World Food Day 2011: Grounds for hope

Let’s refresh our memories: wasn’t the first of the Millennium Development Goals adopted by the international community of states in 2000 a resolution to eliminate hunger from the world?

No – it was merely an undertaking to halve the proportion of people suffering from hunger by 2015. And even this “disgracefully feeble target” will not be met, as Klaus von Grebmer, Communications Director at the International Food Policy Research Institute (IFPRI), reported on 11 October 2011 in Berlin. With Welthungerhilfe, the Institute traditionally uses the week of World Food Day (16 October) to draw attention to the pressing problem of food insecurity, using the Global Hunger Index (see Box).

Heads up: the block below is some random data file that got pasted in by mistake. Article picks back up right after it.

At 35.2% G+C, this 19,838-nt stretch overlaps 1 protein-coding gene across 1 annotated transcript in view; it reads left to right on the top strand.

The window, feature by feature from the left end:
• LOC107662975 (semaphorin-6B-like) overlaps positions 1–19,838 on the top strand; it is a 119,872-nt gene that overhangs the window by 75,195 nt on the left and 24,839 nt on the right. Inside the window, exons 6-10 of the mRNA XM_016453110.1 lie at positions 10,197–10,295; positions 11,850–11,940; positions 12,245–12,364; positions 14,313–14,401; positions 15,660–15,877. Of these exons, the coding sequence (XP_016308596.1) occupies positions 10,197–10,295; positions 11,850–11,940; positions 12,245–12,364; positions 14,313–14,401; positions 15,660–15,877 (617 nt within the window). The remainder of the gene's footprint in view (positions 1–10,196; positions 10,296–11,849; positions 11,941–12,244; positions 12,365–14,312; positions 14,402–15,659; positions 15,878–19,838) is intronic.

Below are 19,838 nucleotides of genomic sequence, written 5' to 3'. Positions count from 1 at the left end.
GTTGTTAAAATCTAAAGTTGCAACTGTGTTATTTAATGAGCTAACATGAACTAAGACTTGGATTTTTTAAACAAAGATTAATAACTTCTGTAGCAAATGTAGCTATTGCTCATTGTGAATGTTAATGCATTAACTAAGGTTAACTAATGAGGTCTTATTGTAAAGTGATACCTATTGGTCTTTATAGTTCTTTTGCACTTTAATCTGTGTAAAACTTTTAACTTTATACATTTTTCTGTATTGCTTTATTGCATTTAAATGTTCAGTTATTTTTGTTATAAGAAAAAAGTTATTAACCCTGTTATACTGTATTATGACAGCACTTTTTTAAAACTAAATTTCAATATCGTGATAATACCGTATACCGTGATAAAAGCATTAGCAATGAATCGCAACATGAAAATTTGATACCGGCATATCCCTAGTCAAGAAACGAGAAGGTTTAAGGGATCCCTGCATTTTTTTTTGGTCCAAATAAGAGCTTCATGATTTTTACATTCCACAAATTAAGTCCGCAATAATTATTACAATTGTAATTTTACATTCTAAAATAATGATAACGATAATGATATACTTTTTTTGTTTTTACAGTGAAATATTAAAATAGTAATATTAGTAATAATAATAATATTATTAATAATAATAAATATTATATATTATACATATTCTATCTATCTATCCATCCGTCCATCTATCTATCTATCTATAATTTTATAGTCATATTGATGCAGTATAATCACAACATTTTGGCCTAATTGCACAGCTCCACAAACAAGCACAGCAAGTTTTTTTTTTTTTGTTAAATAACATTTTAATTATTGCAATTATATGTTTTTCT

The Global Hunger Index (GHI) is based on three indicators: the proportion of the undernourished as a percentage of the population, the prevalence of underweight children under the age of five and the mortality rate of children under the age of five. While improvement has been achieved on all three indicators since 1990, the situation remains serious. The position in the Horn of Africa shows just how fragile food security is: when chronic malnourishment is accompanied by military conflict, bad governance and extreme weather events, an acute crisis is not far away. And if – as is usual in the developing countries – people are already having to spend more than two-thirds of their income on food, even the smallest rise in food prices has catastrophic consequences, as Bärbel Dieckmann, president of Welthungerhilfe, pointed out in Berlin. She therefore strongly supports attempts to tackle the causes of marked swings in agricultural prices (see box). Looking at the GHI map, things seem simple: violent conflict almost always results in “red” status, while good governance is the best guarantee of “green”. In addition, countries that introduce social assistance programmes and income transfers (Brazil, Mexico) and promote agriculture (Ghana) are able to rise quickly up the index ranking. To provide the necessary external assistance the German Ministry for Economic Cooperation and Development has set up a new Task Force, which will assume responsibility for all development-policy aspects of rural development and food security. The Ministry states that it allocates some 700 million euros – around 11 percent of its budget – to these areas.        

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